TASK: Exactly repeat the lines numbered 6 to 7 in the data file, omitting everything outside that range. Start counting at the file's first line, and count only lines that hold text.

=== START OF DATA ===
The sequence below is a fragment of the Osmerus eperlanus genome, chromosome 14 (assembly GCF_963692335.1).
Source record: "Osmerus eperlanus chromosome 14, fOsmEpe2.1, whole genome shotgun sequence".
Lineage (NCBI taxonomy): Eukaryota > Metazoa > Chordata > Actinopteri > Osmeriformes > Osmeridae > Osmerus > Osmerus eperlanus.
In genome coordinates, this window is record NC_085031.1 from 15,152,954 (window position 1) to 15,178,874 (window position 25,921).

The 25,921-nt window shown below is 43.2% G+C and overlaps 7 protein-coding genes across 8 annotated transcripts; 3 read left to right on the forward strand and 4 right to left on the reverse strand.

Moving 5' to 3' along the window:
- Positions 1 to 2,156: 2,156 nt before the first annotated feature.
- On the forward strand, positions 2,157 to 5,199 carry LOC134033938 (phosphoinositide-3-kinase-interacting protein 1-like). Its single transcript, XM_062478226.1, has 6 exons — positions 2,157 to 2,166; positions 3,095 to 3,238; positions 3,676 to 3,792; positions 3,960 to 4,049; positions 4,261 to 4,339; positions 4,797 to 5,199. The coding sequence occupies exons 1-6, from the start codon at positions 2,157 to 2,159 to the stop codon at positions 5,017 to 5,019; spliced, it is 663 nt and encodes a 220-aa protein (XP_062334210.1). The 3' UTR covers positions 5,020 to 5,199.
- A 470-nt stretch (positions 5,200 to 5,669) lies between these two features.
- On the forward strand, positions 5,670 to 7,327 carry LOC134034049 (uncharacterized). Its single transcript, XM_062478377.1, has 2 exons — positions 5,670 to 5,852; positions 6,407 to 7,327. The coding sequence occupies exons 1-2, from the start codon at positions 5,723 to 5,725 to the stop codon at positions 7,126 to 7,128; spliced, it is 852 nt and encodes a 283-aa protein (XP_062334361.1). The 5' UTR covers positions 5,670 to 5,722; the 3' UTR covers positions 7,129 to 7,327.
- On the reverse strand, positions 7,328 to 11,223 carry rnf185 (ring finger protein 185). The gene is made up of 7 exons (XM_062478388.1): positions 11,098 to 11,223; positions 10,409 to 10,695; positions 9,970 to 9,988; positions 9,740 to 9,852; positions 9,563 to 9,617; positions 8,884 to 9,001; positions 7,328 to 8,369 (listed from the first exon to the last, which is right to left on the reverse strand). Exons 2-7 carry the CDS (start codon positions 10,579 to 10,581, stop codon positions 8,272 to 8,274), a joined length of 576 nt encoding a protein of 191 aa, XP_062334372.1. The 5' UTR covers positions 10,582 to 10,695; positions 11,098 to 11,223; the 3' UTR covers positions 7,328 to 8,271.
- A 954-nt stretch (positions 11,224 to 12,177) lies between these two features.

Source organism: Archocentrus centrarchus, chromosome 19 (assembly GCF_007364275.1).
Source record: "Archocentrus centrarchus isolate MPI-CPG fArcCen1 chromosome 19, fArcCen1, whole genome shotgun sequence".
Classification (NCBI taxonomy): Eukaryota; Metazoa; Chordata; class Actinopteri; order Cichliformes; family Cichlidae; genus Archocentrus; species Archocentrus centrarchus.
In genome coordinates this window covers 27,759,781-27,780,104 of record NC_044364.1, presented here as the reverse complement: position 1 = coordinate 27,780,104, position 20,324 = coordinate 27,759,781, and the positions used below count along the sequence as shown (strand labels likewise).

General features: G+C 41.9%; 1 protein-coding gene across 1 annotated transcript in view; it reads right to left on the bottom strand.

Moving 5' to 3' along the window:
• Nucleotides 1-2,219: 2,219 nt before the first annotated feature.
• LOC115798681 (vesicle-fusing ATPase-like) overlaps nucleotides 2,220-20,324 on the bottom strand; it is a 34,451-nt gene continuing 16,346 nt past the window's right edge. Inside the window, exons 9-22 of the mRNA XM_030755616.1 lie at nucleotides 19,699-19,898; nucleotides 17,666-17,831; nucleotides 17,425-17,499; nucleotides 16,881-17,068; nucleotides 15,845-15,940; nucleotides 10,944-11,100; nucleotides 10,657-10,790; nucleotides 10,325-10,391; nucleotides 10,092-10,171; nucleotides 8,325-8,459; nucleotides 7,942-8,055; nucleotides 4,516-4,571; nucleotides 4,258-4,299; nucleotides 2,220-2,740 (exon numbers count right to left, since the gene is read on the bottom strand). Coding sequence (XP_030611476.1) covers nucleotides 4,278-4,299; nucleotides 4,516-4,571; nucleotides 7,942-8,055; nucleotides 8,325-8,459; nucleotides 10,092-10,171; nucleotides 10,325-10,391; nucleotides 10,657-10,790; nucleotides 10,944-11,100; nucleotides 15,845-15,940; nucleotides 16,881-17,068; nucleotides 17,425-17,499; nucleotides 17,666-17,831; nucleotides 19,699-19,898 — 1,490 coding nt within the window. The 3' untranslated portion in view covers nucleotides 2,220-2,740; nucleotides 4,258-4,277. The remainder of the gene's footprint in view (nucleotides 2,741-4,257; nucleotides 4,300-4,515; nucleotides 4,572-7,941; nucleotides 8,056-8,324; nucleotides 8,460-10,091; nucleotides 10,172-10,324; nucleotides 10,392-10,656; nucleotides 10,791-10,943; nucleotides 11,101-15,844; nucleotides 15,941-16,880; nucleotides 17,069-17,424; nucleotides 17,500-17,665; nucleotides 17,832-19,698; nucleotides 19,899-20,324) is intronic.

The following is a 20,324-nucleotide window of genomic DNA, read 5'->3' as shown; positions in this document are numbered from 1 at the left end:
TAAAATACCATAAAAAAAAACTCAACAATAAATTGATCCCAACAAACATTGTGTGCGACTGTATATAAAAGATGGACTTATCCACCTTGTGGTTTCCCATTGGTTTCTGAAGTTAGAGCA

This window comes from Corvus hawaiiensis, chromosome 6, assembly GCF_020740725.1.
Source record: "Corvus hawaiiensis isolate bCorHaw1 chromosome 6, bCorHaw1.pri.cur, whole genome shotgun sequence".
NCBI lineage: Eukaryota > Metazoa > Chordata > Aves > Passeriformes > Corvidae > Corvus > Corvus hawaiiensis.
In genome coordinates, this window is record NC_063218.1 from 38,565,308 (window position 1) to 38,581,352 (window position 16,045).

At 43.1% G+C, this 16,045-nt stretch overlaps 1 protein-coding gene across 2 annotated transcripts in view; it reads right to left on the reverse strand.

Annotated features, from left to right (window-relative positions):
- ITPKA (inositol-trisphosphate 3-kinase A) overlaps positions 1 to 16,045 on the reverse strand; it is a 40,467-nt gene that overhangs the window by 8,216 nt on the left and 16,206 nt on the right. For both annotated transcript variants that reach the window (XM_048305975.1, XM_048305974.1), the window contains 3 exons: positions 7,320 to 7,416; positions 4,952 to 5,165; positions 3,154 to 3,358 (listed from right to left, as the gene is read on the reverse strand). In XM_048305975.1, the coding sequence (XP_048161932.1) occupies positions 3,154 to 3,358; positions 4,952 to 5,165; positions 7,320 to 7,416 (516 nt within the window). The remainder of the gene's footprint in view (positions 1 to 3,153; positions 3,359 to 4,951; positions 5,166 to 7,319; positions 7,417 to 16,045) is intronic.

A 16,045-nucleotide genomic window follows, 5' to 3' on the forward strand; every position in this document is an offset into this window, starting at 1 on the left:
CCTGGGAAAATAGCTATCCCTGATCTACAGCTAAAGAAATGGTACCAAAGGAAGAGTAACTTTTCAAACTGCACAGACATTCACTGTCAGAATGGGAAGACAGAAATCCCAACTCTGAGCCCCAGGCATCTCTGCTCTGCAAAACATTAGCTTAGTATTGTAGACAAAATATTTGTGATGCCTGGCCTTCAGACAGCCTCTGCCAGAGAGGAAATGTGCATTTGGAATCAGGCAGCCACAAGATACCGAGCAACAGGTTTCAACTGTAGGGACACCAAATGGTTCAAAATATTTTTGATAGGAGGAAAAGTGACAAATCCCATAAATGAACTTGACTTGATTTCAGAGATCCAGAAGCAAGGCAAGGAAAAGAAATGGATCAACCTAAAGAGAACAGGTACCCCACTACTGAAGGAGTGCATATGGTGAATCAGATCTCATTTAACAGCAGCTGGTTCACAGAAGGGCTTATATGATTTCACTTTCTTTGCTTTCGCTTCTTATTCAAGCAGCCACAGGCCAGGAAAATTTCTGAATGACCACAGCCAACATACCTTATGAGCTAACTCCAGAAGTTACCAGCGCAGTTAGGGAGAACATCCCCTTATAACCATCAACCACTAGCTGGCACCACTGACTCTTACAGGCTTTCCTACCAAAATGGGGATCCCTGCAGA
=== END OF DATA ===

Moving 5' to 3' along the window:
- Positions 1 to 2,156: 2,156 nt before the first annotated feature.